Fourth of July weekend, here’s as good a time as any to review what the American idea really means.
And how far we have fallen away from that idea.
Conveniently, we find a news hook: The Supreme Court’s recent 5-4 ruling affirming that the Second Amendment to the Constitution really does assure citizens the right to keep and bear firearms.
Along with many another commentator, I find that close decision frightening. How can there be any doubt? How can there be any argument?
Our Founders said, explicitly, that when a people found their rulers had usurped the rightful reach of their powers, it was the people’s right to “alter or abolish” that government. And no mistake, our Founders, being realists, knew that “alter or abolish” might mean “change the government by violent means, if necessary.”
Even in modern times, a lightly armed and aroused populace can cause a government a whole s**tload of trouble — something of which tyrants are well aware.
Government began with extortion. Some landed character with muscled henchmen in hire threw a barrier across a road, and demanded tribute from all who would pass. Keep that concept in mind, because it underlies all that follows.
MOVE AHEAD A DOZEN YEARS from “alter or abolish” (in the Declaration of Independence), to the Constitution, and to the negotiations to get the colonies to ratify that document. Taking stock, writing letters, tapping the political currents of the day, the framers of the Constitution found that they could not pass it without an appended Bill of Rights.
What did the Colonies want from a Bill of Rights? Assurance that government could not do certain things. A list of “Thou shalt nots” for government. A series of guarantees that “Congress shall make no law…”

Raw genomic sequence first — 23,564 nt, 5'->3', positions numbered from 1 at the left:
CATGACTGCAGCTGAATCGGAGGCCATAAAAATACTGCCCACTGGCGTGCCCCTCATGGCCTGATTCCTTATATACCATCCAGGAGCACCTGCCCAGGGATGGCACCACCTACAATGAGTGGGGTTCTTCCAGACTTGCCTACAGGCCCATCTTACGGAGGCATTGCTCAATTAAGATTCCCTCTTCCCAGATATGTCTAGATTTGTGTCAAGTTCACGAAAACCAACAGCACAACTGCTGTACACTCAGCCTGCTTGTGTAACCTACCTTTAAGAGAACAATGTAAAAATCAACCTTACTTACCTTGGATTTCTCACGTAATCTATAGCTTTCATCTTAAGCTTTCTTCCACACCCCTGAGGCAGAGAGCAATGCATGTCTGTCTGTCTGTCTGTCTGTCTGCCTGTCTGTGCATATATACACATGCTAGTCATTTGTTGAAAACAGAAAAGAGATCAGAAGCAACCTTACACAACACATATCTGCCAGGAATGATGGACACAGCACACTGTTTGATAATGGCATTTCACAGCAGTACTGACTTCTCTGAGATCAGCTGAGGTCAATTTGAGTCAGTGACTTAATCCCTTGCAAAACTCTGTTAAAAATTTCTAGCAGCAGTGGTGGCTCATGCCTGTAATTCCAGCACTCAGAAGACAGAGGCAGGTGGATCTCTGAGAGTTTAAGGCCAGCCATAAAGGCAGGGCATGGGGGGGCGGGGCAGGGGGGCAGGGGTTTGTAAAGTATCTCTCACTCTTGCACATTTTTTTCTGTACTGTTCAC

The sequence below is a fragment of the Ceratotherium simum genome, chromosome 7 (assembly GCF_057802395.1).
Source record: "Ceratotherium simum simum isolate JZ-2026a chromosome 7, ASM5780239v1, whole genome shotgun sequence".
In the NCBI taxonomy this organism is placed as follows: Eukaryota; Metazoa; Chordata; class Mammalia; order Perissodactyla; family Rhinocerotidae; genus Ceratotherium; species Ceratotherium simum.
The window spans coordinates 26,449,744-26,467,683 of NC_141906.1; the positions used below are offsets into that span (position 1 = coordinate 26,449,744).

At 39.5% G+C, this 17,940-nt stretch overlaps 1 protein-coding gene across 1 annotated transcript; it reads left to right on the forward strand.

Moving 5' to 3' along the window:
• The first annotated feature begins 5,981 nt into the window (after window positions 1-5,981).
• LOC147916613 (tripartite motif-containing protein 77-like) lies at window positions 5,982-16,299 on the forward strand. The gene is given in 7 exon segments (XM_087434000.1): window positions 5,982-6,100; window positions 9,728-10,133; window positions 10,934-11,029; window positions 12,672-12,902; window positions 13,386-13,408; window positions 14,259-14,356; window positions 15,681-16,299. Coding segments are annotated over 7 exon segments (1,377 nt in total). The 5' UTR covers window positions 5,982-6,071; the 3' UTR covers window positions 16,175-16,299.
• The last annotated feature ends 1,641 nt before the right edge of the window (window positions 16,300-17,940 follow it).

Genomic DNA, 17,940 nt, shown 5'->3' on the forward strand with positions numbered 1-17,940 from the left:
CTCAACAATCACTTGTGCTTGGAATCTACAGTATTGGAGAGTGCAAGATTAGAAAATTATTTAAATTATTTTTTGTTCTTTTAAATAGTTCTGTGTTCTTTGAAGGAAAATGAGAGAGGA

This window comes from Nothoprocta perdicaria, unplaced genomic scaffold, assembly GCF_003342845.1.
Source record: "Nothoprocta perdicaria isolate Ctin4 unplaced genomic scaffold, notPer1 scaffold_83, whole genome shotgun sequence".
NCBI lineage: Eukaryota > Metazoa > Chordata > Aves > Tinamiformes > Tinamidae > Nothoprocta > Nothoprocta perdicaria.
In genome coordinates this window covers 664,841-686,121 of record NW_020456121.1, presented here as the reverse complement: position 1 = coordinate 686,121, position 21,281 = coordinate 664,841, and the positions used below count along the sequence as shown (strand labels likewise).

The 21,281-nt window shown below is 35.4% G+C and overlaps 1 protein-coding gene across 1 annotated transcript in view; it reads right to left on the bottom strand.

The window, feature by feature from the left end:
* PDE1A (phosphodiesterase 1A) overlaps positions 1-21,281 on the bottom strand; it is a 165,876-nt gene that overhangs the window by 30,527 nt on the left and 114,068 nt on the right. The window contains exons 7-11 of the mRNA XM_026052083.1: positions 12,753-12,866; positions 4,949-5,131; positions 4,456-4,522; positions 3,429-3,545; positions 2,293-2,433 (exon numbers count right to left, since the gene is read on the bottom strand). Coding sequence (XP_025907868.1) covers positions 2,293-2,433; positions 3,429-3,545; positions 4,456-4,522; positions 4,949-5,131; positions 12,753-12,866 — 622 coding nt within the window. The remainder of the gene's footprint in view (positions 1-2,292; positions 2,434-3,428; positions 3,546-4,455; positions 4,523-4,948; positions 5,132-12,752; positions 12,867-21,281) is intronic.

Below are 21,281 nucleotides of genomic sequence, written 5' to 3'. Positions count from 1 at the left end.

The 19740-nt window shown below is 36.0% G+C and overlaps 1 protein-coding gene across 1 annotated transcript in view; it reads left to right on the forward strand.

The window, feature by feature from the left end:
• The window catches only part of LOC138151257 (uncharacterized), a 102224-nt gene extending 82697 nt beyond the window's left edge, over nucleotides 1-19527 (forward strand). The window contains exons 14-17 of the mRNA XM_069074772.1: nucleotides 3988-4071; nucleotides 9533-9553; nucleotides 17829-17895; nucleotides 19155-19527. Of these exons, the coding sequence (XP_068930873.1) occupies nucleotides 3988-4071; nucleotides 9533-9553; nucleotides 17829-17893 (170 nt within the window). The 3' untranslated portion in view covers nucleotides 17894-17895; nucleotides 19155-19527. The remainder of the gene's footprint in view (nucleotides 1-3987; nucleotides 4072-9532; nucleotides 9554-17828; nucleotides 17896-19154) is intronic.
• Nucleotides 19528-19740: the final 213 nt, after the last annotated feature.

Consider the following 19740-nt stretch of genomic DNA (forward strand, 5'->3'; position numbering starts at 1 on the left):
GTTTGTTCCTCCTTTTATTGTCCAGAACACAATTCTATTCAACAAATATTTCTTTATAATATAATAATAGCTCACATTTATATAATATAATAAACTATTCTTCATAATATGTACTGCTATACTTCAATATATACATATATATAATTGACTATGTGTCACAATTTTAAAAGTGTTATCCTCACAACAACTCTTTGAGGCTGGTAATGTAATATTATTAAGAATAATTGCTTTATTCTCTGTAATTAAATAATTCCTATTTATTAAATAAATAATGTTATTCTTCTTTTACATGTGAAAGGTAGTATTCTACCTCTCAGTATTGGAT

Governments extort. The Colonies knew that. They wanted assurance that the new government of the United States of America would not take away their weapons, limit their right to free speech, forcibly board soldiers in their homes, require their membership in a state church, imprison them without due process, and so forth.
On this Fourth of July, let us remember what the Colonies knew, and what the Colonies insisted upon. That government should keep the hell out of its citizens’ business, should respect the limits of power, should respect the rights that God alone can confer — along with freedom — upon free people.
IN 1967, A BOSS OF MINE IN NEW YORK CITY one day came to work with two rifles and a shotgun. He explained that the city had just passed a law requiring the registration of long guns, and the obtaining of a permit to own them. He was, therefore, moving his guns to New Jersey.
That was an abomination. Let us remember that, too.
A man of faith in a godless age is hitting Americans where it hurts.
Mr. and Mrs. American Spectator Reader, let P.J. O’Rourke talk sense to your kids.
In Britain, defending your property can get you life.
The debacle of this president’s administration is both a cause and a symptom of the decline of American values. Unless Congress impeaches him, that decline will go on unchecked. An eminent jurist surveys the damage and assesses the chances for the recovery of our culture.
It won’t take long for conservatives to scratch this presidential wannabe off their 2008 scorecard.
The American Christmas, like the songs that celebrate it, makes room for everybody under the rainbow. Is that why so many people seem to be hostile to it?
Was the President done in by the economy, or by the politics of the economy?